Secundianus of Singidunum

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Secundianus of Singidunum (fl. 381) was bishop of Singidunum (in the Roman province of Dacia, modern Belgrade). Little is known of his life; except that he was condemned for heresy at the Council of Aquileia (in the northeast of modern Italy) in 381.

Palladius of Ratiaria (province of Dacia, modern Bulgaria) had been assured by Gratian, the senior Roman emperor, that several bishops from the Eastern Empire, a stronghold of Arianism, would attend the Council. He had been deceived. Saint Ambrose had persuaded Gratian to change its original purpose. Palladius and his friend Secundianus were outnumbered at Aquileia by thirty-four to two, and found themselves on trial. The charge against them was that they believed God the Son to be subordinate to God the Father; instead of being of equal rank, as stipulated in the Nicene Creed of 325.[Note 1][1][2]

From the Council, Ambrose wrote to Gratian:

No heretical bishops were found to be present except Palladius and Secundianus, men long notorious for their perfidy, on whose account people from the ends of the Roman world were asking that a council should be convened. [...] Although they were convicted of misrepresentation and made to admit it, they refused to listen to reason. [...] We are horrified, most gracious princes,[Note 2] at sacrilege so terrible and teachers so depraved; and to prevent their peoples being any further deceived, we came to the conclusion that they ought to be deposed from their priesthood[.] [...] We beg you, out of regard for your own faith and honour, to show respect for the Author of your empire, and, by the letter of your Grace to the competent authorities, to decree that these champions of impiety be debarred from the threshold of the Church, and that holy bishops be put in the place of the condemned by the representatives of our humble selves.[3]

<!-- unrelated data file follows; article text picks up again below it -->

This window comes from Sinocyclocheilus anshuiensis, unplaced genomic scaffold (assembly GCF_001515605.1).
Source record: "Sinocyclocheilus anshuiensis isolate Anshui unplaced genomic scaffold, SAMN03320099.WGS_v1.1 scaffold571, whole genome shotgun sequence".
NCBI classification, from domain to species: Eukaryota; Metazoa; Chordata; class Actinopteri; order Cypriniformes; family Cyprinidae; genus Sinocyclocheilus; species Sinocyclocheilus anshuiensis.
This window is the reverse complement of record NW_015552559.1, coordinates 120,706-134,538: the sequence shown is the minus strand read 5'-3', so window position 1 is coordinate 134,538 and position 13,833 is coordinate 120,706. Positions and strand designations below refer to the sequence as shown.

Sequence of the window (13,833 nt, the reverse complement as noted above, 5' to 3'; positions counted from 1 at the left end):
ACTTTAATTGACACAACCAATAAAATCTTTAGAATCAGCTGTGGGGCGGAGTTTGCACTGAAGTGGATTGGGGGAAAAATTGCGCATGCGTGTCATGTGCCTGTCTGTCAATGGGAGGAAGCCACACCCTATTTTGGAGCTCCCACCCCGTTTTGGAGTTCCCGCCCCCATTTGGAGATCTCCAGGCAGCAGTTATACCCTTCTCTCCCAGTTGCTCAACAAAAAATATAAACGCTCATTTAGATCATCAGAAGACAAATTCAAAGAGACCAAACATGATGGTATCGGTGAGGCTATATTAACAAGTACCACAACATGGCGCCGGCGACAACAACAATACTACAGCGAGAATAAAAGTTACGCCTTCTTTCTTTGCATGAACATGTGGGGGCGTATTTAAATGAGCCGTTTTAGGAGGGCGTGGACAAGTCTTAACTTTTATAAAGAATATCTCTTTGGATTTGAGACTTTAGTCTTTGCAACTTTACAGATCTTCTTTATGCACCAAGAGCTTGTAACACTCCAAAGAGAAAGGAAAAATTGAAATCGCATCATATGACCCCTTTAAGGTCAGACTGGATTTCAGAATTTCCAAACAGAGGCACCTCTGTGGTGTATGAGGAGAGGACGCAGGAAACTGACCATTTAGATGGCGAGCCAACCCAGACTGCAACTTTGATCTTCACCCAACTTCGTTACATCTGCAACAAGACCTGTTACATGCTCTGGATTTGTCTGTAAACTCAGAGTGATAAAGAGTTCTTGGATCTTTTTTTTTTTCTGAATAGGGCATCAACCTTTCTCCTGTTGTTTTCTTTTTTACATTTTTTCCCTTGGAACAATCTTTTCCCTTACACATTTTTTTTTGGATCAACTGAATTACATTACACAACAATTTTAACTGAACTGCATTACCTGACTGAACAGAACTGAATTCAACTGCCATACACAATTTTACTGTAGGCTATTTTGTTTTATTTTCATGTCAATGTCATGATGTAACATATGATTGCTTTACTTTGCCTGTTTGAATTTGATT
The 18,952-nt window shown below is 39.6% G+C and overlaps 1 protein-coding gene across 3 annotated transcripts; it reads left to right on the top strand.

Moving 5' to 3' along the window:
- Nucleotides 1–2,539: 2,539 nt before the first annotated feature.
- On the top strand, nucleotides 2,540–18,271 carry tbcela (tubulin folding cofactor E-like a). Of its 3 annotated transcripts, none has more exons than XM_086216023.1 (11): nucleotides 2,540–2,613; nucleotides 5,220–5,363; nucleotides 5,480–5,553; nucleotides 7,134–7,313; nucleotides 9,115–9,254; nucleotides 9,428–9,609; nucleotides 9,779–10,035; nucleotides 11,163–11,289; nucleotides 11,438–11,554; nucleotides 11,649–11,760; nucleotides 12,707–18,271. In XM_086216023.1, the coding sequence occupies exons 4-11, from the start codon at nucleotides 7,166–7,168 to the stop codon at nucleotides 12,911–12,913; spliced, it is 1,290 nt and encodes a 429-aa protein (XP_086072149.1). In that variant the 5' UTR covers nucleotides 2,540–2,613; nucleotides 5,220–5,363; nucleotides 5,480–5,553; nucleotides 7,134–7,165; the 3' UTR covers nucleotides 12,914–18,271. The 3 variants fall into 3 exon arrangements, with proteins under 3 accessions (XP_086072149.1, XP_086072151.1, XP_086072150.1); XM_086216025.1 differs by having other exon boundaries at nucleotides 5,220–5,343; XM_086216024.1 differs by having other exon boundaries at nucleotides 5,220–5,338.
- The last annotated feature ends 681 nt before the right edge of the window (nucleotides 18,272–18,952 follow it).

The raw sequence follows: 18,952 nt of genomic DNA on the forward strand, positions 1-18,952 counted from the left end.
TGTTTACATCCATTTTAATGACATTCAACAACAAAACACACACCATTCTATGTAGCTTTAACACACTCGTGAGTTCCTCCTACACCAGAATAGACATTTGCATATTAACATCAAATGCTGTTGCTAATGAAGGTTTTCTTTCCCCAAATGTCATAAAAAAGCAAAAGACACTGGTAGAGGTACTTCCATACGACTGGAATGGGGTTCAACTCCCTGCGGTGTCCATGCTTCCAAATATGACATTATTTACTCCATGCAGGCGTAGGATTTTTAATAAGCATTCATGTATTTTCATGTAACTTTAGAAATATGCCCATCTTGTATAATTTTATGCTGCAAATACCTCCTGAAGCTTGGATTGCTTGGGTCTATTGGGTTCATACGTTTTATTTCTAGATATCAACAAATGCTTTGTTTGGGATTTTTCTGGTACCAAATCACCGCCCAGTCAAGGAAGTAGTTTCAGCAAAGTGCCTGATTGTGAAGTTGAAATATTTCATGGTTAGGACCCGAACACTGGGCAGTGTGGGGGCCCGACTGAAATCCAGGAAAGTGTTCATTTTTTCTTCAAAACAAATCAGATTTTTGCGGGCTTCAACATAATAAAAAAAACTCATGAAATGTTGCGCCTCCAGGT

No record of what action Gratian took seems to have survived; but it seems likely that if he had taken none, Ambrose would have sent a reminder.

Notes[edit]

  1. ^ The Nicene Creed says, "Jesus Christ, the Son of God [...] being of one substance with the Father".
  2. ^ The letter was nominally addressed to all three emperors: Gratian, Valentinian and Theodosius.

References[edit]

  1. ^ Sumruld, William A. (1994). Augustine and the Arians: The Bishop of Hippo's Encounters with Ulfilan Arianism. Susquehanna University Press. p. 43. ISBN 978-0945636465. Retrieved 13 April 2017. 
  2. ^ Errington, R. Malcolm (30 November 2006). Roman Imperial Policy from Julian to Theodosius. University of North Carolina Press. pp. 197–198. ISBN 978-0807830383. Retrieved 13 April 2017. 
  3. ^ Saint Ambrose. "The Council of Aquileia. Letter 10". In Greenslade, Stanley Lawrence. Early Latin Theology: Selections from Tertullian, Cyprian, Ambrose, and Jerome. Westminster Press. pp. 184–189. ISBN 978-0664241544. Retrieved 13 April 2017.  Published 1956.